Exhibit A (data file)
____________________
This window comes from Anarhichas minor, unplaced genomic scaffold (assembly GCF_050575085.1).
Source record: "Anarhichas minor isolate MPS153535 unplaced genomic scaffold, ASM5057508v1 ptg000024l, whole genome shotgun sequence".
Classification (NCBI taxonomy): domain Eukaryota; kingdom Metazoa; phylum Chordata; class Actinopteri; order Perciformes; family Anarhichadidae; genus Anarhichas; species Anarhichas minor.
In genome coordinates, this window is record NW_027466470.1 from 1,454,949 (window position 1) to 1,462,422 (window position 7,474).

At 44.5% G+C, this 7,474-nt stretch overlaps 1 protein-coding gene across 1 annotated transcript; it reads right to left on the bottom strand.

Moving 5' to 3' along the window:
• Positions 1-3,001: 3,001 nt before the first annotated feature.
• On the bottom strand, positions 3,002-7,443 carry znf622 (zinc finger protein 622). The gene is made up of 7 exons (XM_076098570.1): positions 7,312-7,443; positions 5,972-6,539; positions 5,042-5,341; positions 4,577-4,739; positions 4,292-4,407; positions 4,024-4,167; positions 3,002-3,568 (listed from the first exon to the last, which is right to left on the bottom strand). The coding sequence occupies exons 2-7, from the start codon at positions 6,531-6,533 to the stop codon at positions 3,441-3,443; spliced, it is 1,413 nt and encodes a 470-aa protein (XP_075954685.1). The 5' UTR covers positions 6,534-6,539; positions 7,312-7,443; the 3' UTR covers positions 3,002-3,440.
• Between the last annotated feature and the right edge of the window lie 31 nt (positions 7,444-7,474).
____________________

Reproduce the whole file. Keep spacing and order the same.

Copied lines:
This window comes from Anarhichas minor, unplaced genomic scaffold (assembly GCF_050575085.1).
Source record: "Anarhichas minor isolate MPS153535 unplaced genomic scaffold, ASM5057508v1 ptg000024l, whole genome shotgun sequence".
Classification (NCBI taxonomy): domain Eukaryota; kingdom Metazoa; phylum Chordata; class Actinopteri; order Perciformes; family Anarhichadidae; genus Anarhichas; species Anarhichas minor.
In genome coordinates, this window is record NW_027466470.1 from 1,454,949 (window position 1) to 1,462,422 (window position 7,474).

At 44.5% G+C, this 7,474-nt stretch overlaps 1 protein-coding gene across 1 annotated transcript; it reads right to left on the bottom strand.

Moving 5' to 3' along the window:
• Positions 1-3,001: 3,001 nt before the first annotated feature.
• On the bottom strand, positions 3,002-7,443 carry znf622 (zinc finger protein 622). The gene is made up of 7 exons (XM_076098570.1): positions 7,312-7,443; positions 5,972-6,539; positions 5,042-5,341; positions 4,577-4,739; positions 4,292-4,407; positions 4,024-4,167; positions 3,002-3,568 (listed from the first exon to the last, which is right to left on the bottom strand). The coding sequence occupies exons 2-7, from the start codon at positions 6,531-6,533 to the stop codon at positions 3,441-3,443; spliced, it is 1,413 nt and encodes a 470-aa protein (XP_075954685.1). The 5' UTR covers positions 6,534-6,539; positions 7,312-7,443; the 3' UTR covers positions 3,002-3,440.
• Between the last annotated feature and the right edge of the window lie 31 nt (positions 7,444-7,474).